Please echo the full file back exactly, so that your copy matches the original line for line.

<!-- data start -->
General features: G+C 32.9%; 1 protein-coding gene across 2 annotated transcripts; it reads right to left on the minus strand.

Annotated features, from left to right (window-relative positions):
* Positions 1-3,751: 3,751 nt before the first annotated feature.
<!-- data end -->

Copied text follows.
General features: G+C 32.9%; 1 protein-coding gene across 2 annotated transcripts; it reads right to left on the minus strand.

Annotated features, from left to right (window-relative positions):
* Positions 1-3,751: 3,751 nt before the first annotated feature.